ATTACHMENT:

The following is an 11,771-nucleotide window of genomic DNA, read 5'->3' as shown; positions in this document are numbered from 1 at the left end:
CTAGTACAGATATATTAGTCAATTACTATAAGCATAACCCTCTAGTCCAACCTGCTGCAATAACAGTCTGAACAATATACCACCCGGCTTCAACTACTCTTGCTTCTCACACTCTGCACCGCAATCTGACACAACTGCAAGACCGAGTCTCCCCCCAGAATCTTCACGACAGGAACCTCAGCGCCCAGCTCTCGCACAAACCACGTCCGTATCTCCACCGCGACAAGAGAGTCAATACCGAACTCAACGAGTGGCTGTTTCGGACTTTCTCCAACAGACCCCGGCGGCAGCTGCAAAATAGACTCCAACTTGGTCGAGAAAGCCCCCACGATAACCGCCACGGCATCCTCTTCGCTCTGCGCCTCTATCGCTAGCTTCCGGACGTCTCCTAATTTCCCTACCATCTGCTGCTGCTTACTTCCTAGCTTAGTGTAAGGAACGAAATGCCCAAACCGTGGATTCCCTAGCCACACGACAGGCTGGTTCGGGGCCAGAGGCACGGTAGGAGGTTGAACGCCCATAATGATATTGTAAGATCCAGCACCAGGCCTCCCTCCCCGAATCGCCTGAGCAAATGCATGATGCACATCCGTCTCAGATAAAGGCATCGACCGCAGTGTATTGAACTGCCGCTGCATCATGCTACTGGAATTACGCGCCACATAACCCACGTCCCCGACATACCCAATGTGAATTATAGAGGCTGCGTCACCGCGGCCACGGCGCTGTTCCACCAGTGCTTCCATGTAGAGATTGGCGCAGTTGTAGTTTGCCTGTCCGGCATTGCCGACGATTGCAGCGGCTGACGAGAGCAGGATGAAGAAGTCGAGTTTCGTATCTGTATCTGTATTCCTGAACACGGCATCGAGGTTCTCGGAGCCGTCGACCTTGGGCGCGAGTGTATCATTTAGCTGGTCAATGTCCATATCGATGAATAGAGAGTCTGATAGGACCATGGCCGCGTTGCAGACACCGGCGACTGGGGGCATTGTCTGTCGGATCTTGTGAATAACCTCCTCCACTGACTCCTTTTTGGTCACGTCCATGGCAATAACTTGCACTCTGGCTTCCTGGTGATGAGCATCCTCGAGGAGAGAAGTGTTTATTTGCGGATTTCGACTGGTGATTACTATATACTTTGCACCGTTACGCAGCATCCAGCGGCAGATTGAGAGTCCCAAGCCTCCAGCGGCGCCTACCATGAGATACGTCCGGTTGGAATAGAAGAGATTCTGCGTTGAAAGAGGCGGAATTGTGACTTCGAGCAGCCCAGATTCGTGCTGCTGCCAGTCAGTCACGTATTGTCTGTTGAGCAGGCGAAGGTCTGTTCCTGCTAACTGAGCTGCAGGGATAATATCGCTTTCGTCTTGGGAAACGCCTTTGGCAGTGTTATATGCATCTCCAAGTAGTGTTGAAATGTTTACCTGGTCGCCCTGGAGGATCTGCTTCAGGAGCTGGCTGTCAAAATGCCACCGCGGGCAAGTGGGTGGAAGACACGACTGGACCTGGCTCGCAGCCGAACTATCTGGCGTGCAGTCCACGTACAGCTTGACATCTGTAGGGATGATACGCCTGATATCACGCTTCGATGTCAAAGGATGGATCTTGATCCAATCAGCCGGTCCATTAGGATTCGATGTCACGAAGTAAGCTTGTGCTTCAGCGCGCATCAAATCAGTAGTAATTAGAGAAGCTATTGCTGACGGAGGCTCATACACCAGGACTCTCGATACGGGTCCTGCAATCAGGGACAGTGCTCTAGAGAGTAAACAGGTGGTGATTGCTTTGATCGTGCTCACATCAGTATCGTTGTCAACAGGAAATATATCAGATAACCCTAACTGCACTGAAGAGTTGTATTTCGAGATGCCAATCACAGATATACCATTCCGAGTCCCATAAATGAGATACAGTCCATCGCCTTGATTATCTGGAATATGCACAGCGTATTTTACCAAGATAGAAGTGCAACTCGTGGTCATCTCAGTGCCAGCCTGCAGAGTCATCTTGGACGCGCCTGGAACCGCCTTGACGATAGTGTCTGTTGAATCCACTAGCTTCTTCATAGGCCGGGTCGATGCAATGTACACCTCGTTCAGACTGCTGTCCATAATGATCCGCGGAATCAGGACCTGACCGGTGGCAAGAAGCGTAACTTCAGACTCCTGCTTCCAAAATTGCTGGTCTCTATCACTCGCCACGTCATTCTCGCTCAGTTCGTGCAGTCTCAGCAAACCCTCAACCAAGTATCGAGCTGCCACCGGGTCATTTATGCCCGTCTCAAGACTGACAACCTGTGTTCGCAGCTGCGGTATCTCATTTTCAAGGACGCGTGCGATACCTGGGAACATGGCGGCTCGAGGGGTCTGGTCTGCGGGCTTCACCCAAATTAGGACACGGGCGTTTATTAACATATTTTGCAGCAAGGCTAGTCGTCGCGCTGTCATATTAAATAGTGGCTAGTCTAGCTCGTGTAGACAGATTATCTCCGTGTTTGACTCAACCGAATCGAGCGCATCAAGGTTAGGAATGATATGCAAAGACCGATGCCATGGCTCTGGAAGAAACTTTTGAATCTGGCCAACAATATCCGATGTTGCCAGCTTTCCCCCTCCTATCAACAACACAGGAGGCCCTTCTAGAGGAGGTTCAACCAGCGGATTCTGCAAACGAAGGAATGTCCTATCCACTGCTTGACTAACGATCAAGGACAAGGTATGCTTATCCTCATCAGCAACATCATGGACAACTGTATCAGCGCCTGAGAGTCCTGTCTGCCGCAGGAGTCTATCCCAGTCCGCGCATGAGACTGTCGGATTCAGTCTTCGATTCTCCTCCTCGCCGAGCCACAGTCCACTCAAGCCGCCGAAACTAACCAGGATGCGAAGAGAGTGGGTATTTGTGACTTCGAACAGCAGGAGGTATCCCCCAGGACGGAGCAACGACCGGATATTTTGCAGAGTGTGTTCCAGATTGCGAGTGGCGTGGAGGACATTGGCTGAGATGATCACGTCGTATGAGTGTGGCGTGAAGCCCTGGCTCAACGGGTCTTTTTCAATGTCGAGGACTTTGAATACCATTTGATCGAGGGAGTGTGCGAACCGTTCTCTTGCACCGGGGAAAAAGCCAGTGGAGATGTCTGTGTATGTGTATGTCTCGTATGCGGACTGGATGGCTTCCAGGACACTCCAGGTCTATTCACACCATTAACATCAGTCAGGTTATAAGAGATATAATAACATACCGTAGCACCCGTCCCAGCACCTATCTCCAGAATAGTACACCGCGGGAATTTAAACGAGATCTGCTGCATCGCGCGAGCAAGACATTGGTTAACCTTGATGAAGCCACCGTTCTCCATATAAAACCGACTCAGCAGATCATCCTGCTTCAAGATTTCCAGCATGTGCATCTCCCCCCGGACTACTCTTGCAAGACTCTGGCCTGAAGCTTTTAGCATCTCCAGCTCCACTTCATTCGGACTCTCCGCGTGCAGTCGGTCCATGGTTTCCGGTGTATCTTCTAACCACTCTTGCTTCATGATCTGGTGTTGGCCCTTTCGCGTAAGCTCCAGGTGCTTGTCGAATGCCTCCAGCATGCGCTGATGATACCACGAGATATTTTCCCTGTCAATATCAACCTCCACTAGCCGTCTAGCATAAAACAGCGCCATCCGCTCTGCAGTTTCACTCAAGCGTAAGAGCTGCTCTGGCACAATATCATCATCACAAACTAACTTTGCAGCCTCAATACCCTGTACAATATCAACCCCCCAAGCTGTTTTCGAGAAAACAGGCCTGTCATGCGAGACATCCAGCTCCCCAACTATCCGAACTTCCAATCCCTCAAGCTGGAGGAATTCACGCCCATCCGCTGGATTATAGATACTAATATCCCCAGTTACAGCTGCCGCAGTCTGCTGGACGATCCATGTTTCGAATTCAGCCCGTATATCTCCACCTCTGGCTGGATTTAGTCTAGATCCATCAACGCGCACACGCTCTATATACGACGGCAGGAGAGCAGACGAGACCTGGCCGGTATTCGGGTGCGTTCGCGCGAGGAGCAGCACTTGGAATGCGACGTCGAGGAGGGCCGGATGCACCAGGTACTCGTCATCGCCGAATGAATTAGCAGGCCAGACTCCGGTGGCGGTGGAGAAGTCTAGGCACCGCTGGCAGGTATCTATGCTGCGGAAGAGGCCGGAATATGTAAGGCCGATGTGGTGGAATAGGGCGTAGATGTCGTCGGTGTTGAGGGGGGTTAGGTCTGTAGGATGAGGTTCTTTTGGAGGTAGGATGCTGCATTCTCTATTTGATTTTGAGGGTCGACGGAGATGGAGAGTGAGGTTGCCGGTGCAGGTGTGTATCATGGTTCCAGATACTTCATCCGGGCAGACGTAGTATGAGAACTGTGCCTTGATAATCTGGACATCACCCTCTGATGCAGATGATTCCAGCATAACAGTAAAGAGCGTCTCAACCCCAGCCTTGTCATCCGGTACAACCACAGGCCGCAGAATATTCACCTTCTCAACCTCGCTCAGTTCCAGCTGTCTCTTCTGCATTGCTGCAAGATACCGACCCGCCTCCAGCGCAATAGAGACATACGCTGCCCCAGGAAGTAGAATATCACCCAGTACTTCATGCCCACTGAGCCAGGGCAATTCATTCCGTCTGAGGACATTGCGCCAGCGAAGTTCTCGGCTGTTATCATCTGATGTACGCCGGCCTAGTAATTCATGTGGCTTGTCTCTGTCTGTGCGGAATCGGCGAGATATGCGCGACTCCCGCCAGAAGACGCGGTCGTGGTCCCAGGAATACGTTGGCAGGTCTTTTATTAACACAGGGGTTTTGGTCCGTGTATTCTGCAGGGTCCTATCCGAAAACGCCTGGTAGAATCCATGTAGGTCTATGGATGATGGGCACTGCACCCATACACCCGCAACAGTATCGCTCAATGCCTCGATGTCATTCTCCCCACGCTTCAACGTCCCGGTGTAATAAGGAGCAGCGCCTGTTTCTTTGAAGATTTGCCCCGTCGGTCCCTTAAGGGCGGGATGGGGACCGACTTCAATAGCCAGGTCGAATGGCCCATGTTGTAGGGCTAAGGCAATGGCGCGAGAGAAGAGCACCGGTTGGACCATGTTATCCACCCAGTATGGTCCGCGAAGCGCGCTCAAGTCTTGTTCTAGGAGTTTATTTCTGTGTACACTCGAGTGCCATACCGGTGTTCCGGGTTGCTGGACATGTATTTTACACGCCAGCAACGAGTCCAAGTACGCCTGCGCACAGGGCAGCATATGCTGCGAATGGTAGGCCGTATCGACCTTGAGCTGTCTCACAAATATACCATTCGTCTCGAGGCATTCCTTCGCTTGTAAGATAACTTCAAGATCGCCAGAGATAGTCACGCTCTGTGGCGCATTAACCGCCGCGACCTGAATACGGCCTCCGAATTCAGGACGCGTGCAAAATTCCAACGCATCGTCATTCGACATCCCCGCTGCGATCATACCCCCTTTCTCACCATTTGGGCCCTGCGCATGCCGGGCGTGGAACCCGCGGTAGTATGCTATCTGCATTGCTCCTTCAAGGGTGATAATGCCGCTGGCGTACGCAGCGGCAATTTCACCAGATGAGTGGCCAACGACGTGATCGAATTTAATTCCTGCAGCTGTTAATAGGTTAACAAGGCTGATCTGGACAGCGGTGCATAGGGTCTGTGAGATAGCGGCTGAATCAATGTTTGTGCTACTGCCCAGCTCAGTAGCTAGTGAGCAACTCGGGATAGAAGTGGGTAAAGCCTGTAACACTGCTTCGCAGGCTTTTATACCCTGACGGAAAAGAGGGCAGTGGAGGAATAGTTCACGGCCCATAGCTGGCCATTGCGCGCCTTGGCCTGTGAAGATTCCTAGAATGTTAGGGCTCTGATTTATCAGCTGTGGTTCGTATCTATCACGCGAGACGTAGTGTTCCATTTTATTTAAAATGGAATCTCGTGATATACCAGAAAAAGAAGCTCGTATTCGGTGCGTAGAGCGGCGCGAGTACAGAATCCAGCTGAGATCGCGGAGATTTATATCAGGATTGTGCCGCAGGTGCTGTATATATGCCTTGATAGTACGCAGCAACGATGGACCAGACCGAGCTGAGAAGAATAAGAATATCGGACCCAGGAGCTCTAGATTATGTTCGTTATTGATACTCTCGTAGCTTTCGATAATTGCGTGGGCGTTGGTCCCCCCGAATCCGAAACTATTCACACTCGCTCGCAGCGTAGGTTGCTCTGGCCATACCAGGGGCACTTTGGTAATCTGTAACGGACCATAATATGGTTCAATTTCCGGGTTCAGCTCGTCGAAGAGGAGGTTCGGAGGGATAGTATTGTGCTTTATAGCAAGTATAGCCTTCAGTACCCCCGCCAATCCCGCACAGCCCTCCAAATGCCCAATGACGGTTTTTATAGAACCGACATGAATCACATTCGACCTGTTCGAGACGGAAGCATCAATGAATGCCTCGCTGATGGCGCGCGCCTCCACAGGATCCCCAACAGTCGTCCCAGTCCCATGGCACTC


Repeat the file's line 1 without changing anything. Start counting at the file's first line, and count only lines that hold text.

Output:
The following is an 11,771-nucleotide window of genomic DNA, read 5'->3' as shown; positions in this document are numbered from 1 at the left end: